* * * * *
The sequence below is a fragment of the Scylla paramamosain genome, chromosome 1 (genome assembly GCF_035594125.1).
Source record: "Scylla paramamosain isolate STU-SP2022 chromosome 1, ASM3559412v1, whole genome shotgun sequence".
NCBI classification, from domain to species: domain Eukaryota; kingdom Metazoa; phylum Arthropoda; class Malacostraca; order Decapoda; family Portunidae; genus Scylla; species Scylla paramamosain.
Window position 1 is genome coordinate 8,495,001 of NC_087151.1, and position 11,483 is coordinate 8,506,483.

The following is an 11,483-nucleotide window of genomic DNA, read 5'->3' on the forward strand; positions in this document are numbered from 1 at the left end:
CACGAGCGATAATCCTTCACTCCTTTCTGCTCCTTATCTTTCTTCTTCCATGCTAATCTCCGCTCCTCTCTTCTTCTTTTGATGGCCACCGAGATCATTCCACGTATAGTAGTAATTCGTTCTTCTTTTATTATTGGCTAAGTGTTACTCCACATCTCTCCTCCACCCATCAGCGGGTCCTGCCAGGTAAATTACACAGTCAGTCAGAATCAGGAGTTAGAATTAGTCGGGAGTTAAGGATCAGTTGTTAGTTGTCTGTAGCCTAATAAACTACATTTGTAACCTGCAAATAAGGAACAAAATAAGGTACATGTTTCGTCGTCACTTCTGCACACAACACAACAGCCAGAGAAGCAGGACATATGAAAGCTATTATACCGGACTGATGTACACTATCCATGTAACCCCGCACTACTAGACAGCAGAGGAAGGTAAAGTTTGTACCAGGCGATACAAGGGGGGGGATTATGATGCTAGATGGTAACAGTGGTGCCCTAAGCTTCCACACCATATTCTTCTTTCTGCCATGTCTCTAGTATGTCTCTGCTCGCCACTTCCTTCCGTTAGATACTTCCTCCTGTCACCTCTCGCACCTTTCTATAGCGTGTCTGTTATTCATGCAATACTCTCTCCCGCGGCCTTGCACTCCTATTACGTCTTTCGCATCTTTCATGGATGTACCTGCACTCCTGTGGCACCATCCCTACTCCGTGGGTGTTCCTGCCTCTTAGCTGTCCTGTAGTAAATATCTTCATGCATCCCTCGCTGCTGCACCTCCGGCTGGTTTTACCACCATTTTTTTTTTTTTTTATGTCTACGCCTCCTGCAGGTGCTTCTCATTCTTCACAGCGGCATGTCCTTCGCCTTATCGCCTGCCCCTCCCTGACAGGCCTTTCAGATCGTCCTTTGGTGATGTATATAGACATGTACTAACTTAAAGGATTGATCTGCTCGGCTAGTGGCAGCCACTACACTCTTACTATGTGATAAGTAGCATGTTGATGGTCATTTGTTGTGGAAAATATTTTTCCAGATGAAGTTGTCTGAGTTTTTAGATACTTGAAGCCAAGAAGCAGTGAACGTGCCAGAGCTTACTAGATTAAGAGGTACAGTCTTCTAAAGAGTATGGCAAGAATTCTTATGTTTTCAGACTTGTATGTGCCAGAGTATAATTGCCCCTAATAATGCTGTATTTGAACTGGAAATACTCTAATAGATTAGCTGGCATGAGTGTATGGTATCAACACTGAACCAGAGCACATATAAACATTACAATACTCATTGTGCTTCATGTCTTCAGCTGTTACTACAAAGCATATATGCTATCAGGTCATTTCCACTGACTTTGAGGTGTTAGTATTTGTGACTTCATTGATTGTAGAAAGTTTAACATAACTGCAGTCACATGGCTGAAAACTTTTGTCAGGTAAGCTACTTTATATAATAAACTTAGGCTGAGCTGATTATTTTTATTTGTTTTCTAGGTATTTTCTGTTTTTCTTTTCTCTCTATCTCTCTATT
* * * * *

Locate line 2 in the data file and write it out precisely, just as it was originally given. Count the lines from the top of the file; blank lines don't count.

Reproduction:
Source record: "Scylla paramamosain isolate STU-SP2022 chromosome 1, ASM3559412v1, whole genome shotgun sequence".